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 A taste of history – Hastelettes on fysshe day

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Meles meles
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PostSubject: A taste of history – Hastelettes on fysshe day   Sun 24 Dec 2017, 09:20

It's that time of year again when, having no guests, I can try out some old recipes without worrying about making a mess, producing inedible or at least unusual-tasting food, and not having to get it all ready to serve at 7:30 pm sharp! This assay then is for something suitably seasonal and correct for today, Christmas Eve … the medieval dish, hastelettes on fysshe day.

Hastalet, hastelet, or hastelette seems to derive from the Old French, haste, the shaft of a spear, and ultimately from the Latin hasta, a spear. By the 13th century, in Middle French haste had come to mean roast meat, which was of course cooked on a spear-like metal spit, while the diminutive, hastelet, or hastlette, referred to the spit-roasted small meats, the umbles or offal. These were particularly the bits that had to be cooked shortly (in haste as it were) after butchering the animal as they wouldn’t keep. Indeed for hunted venison or boar they were often cooked and eaten immediately, al fresco, as the huntsman’s perk, although the choicer bits of offal such as the liver and kidneys were often reserved to be presented to honoured guests. Hastelette thus originally referred to the lesser offal bits, like the chitterings, (cf. in Middle French hastilles means entrails), but by the early modern period had come to mean offal generally, including the liver, kidney, heart, skirts, pluck, intestines, and all the other bits. English haslet (a speciality of Lincolnshire) is a direct ancester, although haslet is now a type of meat loaf made of spiced pork, pork offal and breadcrumbs, wrapped in caul, baked, and then usually served in slices, cold:

    

Christmas Eve, however, was one of the obligatory fish days when no meat could be eaten. About half the days in the year were non-meat days (and strictly no dairy, no eggs, and no cheese as well) with the forty meat-less days of Lent being seen as particularly tiresome. But non-meat days need not have been just boiled salt-herring – although for many people they usually were – and for the rich especially, inventive cooks could produce all sorts of fake meats and excitingly tasty fare. Moreover fish on Christmas Eve was probably not too onerous especially as it was to be followed by the roast goose, baron of beef, venison pies and boar’s head of the twelve-day Christmas feast. These fast-day hastelettes, then, are a form of fake food in that they are made to look like true meaty hastelettes but containing no meat (nor fish either) and tasting of richly-spiced preserved fruit instead of offal. I’m sure if you'd lived in the 15th century you’d have immediately got the joke.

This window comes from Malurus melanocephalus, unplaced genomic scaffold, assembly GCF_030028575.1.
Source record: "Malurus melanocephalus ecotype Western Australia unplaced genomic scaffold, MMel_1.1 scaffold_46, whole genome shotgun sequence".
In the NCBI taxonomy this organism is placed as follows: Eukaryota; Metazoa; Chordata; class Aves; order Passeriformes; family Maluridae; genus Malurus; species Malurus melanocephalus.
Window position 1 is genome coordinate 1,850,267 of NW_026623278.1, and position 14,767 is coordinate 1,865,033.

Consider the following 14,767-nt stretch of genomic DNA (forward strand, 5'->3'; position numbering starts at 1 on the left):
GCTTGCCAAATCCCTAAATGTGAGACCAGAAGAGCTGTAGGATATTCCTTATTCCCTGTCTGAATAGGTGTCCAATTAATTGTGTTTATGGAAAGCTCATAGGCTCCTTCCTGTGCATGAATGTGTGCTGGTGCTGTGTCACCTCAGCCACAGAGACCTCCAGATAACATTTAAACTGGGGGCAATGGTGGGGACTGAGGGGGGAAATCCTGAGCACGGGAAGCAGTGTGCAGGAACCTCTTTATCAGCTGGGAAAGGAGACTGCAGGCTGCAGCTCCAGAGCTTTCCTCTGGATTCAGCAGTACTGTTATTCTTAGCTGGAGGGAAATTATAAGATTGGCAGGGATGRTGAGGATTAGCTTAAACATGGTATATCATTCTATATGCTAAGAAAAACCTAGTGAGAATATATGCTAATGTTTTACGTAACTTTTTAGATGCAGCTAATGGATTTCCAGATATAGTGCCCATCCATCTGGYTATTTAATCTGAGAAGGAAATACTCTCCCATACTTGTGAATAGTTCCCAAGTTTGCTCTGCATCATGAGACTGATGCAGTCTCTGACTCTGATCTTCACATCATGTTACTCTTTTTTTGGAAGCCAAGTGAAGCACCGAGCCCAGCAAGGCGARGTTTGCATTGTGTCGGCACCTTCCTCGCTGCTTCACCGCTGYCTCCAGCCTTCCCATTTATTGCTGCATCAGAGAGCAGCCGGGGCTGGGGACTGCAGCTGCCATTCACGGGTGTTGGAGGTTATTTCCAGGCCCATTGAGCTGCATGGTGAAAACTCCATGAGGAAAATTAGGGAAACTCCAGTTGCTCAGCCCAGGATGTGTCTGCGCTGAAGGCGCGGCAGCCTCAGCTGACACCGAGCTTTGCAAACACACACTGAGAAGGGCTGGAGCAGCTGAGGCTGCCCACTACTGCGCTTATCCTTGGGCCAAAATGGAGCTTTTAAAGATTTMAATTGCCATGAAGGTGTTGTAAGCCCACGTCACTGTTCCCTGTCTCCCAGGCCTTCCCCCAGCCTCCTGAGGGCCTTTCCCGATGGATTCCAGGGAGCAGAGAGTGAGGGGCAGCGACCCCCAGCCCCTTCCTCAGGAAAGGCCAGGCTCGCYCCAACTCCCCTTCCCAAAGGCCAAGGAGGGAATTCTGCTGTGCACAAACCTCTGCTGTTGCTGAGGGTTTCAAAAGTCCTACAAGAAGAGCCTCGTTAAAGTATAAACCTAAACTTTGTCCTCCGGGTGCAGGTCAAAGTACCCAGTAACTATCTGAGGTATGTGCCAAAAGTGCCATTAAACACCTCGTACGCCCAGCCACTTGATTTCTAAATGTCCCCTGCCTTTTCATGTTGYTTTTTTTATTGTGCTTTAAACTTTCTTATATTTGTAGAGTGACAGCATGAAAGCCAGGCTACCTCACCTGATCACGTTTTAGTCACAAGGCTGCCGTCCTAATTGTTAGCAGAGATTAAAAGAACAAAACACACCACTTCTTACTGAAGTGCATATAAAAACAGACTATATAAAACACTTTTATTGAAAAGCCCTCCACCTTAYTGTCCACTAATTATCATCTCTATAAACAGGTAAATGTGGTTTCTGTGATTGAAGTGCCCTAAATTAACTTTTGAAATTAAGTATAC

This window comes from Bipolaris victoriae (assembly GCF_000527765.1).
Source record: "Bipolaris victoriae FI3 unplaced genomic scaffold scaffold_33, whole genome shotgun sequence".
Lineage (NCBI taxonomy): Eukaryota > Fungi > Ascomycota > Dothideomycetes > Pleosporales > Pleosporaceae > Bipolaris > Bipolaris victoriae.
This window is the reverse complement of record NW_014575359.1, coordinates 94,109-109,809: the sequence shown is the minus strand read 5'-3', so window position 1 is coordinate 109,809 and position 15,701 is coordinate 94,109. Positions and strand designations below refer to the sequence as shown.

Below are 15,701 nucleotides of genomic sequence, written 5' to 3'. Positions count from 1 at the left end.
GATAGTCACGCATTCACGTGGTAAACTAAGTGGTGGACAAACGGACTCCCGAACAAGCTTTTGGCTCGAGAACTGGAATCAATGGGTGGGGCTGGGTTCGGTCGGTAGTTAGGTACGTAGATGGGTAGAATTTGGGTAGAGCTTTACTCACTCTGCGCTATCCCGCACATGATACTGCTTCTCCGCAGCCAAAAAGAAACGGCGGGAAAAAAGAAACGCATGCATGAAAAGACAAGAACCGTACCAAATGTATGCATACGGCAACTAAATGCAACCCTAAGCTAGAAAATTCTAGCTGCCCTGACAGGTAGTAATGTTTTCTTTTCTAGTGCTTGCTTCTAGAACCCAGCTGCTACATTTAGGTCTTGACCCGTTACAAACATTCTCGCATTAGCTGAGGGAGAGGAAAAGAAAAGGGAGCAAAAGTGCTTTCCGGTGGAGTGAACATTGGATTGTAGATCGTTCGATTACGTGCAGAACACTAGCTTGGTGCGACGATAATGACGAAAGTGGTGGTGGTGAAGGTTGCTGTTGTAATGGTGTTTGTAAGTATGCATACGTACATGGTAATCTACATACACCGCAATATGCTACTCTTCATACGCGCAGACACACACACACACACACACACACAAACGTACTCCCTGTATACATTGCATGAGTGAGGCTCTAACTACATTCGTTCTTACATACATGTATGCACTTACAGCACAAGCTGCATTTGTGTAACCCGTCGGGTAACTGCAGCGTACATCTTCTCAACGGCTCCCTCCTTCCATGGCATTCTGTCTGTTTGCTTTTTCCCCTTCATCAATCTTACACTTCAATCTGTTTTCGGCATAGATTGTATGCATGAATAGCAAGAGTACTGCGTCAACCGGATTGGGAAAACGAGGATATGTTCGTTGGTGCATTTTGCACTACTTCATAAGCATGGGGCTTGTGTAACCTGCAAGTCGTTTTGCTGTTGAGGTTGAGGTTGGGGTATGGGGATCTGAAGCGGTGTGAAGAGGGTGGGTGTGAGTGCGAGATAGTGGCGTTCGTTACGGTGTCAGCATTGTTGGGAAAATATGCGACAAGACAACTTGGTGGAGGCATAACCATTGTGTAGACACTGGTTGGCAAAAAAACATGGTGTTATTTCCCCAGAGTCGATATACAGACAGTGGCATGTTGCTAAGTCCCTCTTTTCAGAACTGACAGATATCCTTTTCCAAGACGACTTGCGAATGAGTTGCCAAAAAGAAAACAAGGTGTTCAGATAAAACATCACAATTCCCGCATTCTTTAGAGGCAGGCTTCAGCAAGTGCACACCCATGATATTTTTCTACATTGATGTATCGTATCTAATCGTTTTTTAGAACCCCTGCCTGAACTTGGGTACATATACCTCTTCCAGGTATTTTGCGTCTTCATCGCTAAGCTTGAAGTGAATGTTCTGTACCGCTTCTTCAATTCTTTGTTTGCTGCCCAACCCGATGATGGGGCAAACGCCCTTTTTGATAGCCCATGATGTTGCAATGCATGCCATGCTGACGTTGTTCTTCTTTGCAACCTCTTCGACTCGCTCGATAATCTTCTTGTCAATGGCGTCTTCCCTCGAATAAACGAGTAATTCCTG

Here’s a recipe given in one of the oldest English cook books, Liber Cure Cocorum, dating from about 1430. All the book’s recipes are written in rhyming couplets, almost certainly as an aid to memory ... for illiterate trainee cooks the verses could be read out, and the lines then recited back and so learned by heart. One can imagine the voices of the apprentices, all chanting the lines together while they pounded the spices, stirred the pots and turned the spit.

Hastelettes on fysshe day.

Take fyggus quartle, and raysyns, þo
Hole dates, almondes, rine hom also
On broche of irne, and rost hom sone;
Endone hom with ȝolkes of egges anone.


So that’s quartered figs, raisins and whole dates, threaded on an iron skewer to be roasted, while endored (gilded) with an egg-yolk batter.

That’s a rather minimalist recipe, good for an aide memoir perhaps, but it really supposes one has done it before and already knows the details. But there are a number of similar recipes in other fifteenth century court cookery books, where it was often called a ‘trayne roste’ (a trayne was another word for a roasting spit), amongst which there is this variant entitled a ‘hastelet of fruit’ (the recipe dates from about 1450 and is from Harl. Ms. 4016 in the British Library).

Take Dates and figges, and kutte hem in a peny brede; And þen take grete reysons and blanched almondes, and prik hem thorgh with a nedel into a threde of a mannys length, and one of one frute and a-noþer of anoþer frute; and þen bynde the threde with the frute A-bought a rownde spete, endelonge þe spete, in maner of an hasselet; And þen take a quarte of wyne or Ale, and fyne floure, And make batur thereof, and cast thereto pouder ginger, sugur, & saffron, pouder of Clowes, salt; And make þe batur not fully rennyng, and noþer stonding, but in þe mene, that hit may cleue, and than rost the treyne abought the fire in þe spete; And þen cast the batur on the treyne as he turneth abought the fire, so longe til þe frute be hidde in the batur; as þou castest þe batur there-on, hold a vessell vndere-nethe, for spilling of þe batur/ And whan hit is y-rosted well, hit wol seme a hasselet; And þen take hit vppe fro þe spit al hole, And kut hit in faire peces of a Span length, And serue of hit a pece or two in a dissh al note.